So, while my posts are rooted in my practical experience as an online instructor, they are not primarily about online teaching as such. As I explained to a reader recently: “My interests come down mainly to three things: self-reflection, intentionality, and conscious transformation.” Far from being a grueling slog, then, I find online teaching to be tinged with pleasurably narcissistic introspection, like the indulgence of taking a personality quiz in Psych 101. And I’ve learned I must cultivate this kind of curiosity about teaching work if I am to continue to be good at it year after year. Studying my experience of teaching through the lens — microscope, telescope, and kaleidoscope — of mindful self reflection keeps it alive, authentic and interesting to me. This apparently practical business of teaching online, then, is, is, for me, a wormhole into a realm that is satisfyingly and sometimes unnervingly psychological and spiritual.

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I’m Buddhist (and existentialist) enough to see that the bare facts of impermanence and death both sculpt and contort our lives. I accept that, in large measure, we carefully construct our ultimately rickety professional and personal identities to serve as bulwarks against angst and despair. No wonder, then, that the seismic changes in higher education have often felt like assaults against the professor’s very sense of self. Whatever the societal devastation being wreaked by the ongoing devaluation of higher education — and it is catastrophic — it has also deeply rattled those of us who have formed our identities within its walls. It took me ages to develop the expertise and poise of a compelling, effective classroom professor. What an insult to have this stripped from me in the name of progress! Teaching online, then, isn’t just a tech heavy, but otherwise benign, modality shift. For many of us — teachers and students — it can radically displace our basic sense of competence, worth, and purpose.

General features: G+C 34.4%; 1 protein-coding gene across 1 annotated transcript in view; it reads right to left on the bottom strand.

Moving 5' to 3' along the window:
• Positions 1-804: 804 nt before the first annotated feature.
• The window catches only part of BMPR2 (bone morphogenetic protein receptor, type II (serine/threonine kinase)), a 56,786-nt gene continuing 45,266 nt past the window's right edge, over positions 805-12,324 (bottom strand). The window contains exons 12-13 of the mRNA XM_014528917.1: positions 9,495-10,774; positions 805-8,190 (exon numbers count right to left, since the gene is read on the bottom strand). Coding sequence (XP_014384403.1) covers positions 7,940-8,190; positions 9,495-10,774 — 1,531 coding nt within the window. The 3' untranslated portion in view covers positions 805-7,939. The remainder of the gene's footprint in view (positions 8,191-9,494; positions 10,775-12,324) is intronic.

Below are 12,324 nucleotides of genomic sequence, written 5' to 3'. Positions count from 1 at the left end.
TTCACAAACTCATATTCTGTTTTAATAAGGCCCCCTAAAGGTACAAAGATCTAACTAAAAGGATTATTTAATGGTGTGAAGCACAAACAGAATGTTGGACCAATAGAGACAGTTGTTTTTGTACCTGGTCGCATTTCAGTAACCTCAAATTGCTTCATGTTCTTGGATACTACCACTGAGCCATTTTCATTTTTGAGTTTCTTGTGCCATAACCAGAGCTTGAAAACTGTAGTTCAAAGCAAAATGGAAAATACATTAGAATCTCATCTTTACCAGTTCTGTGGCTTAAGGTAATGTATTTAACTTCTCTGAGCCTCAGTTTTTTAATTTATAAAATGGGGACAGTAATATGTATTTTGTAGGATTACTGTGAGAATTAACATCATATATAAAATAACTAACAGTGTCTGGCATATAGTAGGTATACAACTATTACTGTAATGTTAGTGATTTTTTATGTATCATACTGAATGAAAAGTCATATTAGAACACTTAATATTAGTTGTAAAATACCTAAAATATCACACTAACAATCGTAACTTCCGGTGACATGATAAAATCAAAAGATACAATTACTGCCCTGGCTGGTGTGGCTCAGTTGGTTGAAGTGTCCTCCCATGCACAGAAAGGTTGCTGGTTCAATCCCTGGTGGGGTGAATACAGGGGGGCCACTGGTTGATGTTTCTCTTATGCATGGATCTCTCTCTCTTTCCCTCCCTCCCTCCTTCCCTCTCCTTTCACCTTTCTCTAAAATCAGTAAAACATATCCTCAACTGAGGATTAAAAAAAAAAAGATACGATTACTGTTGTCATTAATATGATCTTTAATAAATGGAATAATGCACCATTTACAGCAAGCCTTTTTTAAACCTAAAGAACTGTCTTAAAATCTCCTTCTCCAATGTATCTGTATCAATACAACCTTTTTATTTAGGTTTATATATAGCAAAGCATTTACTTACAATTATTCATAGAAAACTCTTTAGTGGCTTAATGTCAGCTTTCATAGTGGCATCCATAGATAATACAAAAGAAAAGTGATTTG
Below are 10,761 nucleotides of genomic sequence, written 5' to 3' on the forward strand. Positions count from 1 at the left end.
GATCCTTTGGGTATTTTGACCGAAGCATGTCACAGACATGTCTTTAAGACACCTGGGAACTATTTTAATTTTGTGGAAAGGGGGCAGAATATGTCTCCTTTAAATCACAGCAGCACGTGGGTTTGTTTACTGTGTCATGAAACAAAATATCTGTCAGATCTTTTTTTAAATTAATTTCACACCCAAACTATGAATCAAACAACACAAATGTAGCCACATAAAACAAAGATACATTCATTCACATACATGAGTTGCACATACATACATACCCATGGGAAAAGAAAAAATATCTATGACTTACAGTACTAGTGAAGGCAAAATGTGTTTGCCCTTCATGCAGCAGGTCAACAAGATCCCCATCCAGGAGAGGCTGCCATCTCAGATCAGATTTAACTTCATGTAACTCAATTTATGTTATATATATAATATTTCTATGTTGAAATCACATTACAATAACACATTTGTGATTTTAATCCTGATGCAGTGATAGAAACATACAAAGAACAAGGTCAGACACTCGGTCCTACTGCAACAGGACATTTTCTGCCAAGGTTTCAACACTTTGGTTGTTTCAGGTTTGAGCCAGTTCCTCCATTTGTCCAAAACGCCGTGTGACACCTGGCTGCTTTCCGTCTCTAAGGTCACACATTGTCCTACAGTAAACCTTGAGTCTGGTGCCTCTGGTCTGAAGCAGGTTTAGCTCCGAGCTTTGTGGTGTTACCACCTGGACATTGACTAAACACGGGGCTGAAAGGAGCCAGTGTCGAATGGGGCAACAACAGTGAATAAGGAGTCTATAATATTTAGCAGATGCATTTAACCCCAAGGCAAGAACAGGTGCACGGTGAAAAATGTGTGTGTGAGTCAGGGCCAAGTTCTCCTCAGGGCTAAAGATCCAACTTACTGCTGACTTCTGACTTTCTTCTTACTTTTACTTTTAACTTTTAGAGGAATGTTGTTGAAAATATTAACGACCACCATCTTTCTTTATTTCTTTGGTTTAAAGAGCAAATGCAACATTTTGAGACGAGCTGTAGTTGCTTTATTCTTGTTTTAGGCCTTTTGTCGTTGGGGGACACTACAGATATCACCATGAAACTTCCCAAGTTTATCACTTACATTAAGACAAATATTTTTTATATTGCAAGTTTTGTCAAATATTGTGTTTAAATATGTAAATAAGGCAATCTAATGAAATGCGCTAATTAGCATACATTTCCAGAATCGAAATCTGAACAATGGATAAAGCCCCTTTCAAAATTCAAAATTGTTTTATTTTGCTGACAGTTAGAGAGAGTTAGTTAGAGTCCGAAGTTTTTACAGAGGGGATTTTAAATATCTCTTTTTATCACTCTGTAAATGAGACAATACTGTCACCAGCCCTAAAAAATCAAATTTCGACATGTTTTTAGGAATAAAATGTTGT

It’s an open secret, of course, that losing the plush or dreary comfort of one’s identity can become a doorway to richly transformative, previously unimaginable futures. I write these posts, then, not primarily as an online teacher offering practical pedagogical advice, but as a professor leveraging the changes in my profession to nurture personal growth. Online teaching is, after all, merely one potential vehicle to where most of us really want to go, a place of service, sure, but one that also satisfies a deeper hunger. If there are a thousand ways to kiss the earth, then here in this futuristic, sometimes dystopic, present, teaching online is surely one of them. If we overlook this invitation, though, then we are like the guests at a great banquet who, having eaten their fill of appetizers in the foyer, never make it to the feast at all.